image file: d0na00297f-f4.tif
Fig. 4 Electrochemical performance of Si@NC and Si@H-NC@GC; (a) CV curves for Si@H-NC@GC at a scan rate of 0.5 mV s−1; (b) galvanostatic charge/discharge curves of Si@H-NC@GC; (c) rate performance of Si@NC and Si@H-NC@GC; (d) Nyquist plots of Si, Si@NC and Si@H-NC@GC composites before cycling; (e) cycling performance of the four electrodes at 0.5 A g−1.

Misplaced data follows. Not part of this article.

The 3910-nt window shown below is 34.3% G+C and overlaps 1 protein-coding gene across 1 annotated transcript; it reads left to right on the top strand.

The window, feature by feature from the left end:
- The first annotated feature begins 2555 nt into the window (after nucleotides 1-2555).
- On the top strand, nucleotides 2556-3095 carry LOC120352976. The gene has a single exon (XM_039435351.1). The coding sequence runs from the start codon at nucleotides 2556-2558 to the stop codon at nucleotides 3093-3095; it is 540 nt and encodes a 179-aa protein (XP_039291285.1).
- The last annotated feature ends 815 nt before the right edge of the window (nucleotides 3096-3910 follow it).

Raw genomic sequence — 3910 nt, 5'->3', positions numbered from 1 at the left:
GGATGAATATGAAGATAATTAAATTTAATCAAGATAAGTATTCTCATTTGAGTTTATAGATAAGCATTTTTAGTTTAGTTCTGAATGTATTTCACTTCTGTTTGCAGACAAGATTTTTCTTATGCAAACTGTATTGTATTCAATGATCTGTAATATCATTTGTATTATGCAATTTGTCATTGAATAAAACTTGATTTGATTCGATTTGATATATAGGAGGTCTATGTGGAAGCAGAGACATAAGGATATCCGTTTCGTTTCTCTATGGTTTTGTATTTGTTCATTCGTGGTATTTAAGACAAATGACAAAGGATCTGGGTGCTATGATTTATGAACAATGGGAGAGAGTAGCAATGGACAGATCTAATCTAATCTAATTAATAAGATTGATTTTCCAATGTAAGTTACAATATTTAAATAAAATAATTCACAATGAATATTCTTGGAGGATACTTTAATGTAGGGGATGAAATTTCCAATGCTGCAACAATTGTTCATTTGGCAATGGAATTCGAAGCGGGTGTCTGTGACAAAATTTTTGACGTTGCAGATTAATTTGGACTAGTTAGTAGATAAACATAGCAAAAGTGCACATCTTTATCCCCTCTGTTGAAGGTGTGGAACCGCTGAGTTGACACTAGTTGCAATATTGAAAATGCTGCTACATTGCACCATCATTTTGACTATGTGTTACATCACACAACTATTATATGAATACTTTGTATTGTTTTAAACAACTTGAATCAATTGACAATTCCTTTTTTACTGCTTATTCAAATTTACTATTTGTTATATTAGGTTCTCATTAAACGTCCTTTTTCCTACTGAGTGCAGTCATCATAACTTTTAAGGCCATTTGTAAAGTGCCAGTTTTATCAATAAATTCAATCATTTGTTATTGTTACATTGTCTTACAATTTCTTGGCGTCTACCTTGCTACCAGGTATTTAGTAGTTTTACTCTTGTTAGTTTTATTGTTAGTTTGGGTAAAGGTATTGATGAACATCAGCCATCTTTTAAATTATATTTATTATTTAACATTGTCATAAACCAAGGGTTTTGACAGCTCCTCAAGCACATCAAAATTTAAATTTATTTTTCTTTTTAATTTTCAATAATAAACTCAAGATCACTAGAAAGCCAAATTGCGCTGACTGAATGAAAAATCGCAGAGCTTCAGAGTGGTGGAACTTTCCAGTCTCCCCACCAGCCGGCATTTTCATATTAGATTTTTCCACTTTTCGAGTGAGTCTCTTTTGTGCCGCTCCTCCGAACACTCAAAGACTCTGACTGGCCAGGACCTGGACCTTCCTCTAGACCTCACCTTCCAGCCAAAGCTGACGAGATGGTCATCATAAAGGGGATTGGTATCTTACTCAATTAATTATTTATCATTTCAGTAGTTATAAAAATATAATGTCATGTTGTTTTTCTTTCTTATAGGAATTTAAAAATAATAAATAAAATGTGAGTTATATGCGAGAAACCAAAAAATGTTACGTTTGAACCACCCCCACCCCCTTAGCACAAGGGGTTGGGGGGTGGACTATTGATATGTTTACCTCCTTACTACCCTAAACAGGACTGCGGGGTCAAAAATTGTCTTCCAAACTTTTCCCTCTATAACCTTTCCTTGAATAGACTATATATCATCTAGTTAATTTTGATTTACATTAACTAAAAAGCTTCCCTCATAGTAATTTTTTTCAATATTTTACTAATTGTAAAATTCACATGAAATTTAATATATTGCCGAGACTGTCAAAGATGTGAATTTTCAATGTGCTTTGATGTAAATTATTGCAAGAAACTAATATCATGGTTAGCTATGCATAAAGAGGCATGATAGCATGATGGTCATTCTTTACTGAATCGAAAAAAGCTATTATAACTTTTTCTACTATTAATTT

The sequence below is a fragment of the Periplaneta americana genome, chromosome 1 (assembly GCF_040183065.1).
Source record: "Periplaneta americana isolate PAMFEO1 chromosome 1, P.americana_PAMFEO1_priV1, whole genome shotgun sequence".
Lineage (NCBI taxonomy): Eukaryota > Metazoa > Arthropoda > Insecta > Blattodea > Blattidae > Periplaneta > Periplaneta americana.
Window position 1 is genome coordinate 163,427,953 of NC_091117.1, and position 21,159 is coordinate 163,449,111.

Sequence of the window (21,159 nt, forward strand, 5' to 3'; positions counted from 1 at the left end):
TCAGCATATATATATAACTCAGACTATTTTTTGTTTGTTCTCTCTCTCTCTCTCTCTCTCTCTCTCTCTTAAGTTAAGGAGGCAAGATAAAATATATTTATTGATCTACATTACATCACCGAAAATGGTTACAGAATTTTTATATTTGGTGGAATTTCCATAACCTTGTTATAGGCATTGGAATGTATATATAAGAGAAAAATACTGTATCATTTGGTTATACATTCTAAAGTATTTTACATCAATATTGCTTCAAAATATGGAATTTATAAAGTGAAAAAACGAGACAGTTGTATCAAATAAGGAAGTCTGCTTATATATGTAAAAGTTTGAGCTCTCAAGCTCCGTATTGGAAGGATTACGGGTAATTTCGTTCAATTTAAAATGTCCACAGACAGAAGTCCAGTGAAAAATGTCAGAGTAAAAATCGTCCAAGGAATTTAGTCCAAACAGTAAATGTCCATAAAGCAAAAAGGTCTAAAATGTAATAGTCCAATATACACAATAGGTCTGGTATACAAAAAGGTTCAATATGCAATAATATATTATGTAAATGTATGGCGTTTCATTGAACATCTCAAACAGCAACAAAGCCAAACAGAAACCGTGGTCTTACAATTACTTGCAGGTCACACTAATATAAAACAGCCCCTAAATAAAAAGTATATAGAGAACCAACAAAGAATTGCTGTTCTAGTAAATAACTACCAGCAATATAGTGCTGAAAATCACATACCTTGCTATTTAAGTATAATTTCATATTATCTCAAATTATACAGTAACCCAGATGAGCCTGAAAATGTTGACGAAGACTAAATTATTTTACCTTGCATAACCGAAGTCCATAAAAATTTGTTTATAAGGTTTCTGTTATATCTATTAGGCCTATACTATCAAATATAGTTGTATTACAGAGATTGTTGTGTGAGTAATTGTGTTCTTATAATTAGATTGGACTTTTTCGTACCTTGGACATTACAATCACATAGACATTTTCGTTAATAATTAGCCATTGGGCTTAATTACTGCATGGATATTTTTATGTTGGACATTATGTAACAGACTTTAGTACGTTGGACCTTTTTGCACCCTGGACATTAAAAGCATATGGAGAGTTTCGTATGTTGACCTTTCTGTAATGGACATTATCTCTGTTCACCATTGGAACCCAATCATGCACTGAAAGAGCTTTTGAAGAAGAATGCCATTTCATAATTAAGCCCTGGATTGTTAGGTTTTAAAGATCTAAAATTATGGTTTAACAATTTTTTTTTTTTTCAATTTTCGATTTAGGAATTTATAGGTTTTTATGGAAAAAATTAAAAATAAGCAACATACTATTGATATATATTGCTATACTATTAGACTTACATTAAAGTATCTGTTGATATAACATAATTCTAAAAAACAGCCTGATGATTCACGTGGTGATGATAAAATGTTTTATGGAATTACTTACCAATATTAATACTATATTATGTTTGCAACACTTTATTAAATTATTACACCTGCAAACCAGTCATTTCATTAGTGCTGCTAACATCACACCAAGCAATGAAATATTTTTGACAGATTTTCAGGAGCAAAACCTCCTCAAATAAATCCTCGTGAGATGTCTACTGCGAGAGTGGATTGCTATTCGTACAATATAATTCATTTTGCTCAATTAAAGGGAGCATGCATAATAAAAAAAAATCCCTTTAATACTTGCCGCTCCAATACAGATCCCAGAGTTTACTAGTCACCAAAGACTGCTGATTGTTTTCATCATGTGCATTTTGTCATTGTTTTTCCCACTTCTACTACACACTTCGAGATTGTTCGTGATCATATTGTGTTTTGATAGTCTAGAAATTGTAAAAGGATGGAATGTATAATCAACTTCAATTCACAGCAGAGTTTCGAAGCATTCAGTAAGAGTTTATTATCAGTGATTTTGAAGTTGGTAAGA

In order to better understand the excellent electrochemical performance of the electrode materials, EIS measurements were performed. As shown in Fig. 4d, the Nyquist plots consist of a high frequency region (semicircle) and a low frequency region (straight line), which are ascribed to the charge transfer process and the lithium ion diffusion behavior of the electrode materials.39 In particular, the lithium ion diffusion resistance and electron transfer resistance of the Si@H-NC@GC nanoarchitectures are significantly reduced compared with those of Si@NC and bare Si, confirming their enhanced electrical conductivity. The corresponding equivalent circuit diagram (Fig. S7a) of the Si@H-NC@GC material is obtained from the EIS test. The SEI layer resistance (Rs: 24.46 Ω) and charge transfer impedance (Rct: 48.3 Ω) were obtained. It is worth noting that the kinetics of the electrode materials are improved after 500 cycles (Fig. S7b), demonstrating that the surface of the electrode forms a stable SEI and the electrode structure remains intact during the cycling.29 To further evaluate the lithium storage properties of the Si@H-NC@GC nanoarchitectures, electrochemical cycle performance tests were carried out at different current densities. As shown in Fig. 4e, Si@H-NC@GC exhibits an excellent reversible specific capacity of 1081 mA h g−1 after 500 cycles at a current density of 0.5 A g−1. Also, there is such a phenomenon that the capacity increases as the number of cycles increases. The initial capacity rise is manifested by the continuous activation of the electrode material; after 50 cycles, the Si particles are slightly powdered but the electrode structure is not damaged, resulting in increase in the effective contact areas of the Si/electrolyte and the reversible dissolution/generation of the polymer/gel-like film on the surface of the electrode during the discharge/charge cycles.40,41 In contrast, the Si electrode shows a rapid capacity decay, that is the capacity drops below 100 mA h g−1 after several laps of cycles. Si@NC and H-NC@GC have low reversible specific capacities of 649 and 397 mA h g−1 after 500 cycles at 0.5 A g−1. The difference in the capacity between the materials is mainly due to the poor stability of the structure, and the pure Si electrode without the carbon-coated electrode is destroyed after several cycles. Furthermore, the Si@NC material with a single layer carbon coating does not limit the volume expansion of Si and the formation of a stable SEI on its surface. Si@H-NC@GC maintains a higher reversible capacity of 1052 mA h g−1 (92.5% capacity retention) after 550 cycles at a high current density of 1 A g−1 than Si@H-NC and H-NC@GC electrodes (Fig. S8), indicating that Si@H-NC@GC can be rapidly charged and discharged. The present work is outstanding compared to the reported literature (see Table S1).